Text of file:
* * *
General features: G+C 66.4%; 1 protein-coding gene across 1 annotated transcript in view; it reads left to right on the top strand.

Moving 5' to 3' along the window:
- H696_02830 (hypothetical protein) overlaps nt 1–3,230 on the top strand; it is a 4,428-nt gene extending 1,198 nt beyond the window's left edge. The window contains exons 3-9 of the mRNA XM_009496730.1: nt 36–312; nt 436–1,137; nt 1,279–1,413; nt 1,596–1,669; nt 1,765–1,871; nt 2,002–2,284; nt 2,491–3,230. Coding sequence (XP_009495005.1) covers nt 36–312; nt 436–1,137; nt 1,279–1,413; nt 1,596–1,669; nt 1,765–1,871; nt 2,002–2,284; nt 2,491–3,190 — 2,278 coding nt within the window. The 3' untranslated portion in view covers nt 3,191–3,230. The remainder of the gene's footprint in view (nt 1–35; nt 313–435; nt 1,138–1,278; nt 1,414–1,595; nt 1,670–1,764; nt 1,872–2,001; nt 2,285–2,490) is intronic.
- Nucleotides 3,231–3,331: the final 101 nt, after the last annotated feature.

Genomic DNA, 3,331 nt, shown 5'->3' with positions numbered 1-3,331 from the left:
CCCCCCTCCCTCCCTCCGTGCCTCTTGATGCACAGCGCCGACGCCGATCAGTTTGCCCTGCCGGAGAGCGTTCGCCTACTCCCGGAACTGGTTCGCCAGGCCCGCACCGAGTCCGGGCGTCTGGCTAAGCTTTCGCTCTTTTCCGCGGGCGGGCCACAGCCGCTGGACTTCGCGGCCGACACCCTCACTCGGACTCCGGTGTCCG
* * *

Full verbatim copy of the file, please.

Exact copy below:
General features: G+C 66.4%; 1 protein-coding gene across 1 annotated transcript in view; it reads left to right on the top strand.

Moving 5' to 3' along the window:
- H696_02830 (hypothetical protein) overlaps nt 1–3,230 on the top strand; it is a 4,428-nt gene extending 1,198 nt beyond the window's left edge. The window contains exons 3-9 of the mRNA XM_009496730.1: nt 36–312; nt 436–1,137; nt 1,279–1,413; nt 1,596–1,669; nt 1,765–1,871; nt 2,002–2,284; nt 2,491–3,230. Coding sequence (XP_009495005.1) covers nt 36–312; nt 436–1,137; nt 1,279–1,413; nt 1,596–1,669; nt 1,765–1,871; nt 2,002–2,284; nt 2,491–3,190 — 2,278 coding nt within the window. The 3' untranslated portion in view covers nt 3,191–3,230. The remainder of the gene's footprint in view (nt 1–35; nt 313–435; nt 1,138–1,278; nt 1,414–1,595; nt 1,670–1,764; nt 1,872–2,001; nt 2,285–2,490) is intronic.
- Nucleotides 3,231–3,331: the final 101 nt, after the last annotated feature.

Genomic DNA, 3,331 nt, shown 5'->3' with positions numbered 1-3,331 from the left:
CCCCCCTCCCTCCCTCCGTGCCTCTTGATGCACAGCGCCGACGCCGATCAGTTTGCCCTGCCGGAGAGCGTTCGCCTACTCCCGGAACTGGTTCGCCAGGCCCGCACCGAGTCCGGGCGTCTGGCTAAGCTTTCGCTCTTTTCCGCGGGCGGGCCACAGCCGCTGGACTTCGCGGCCGACACCCTCACTCGGACTCCGGTGTCCG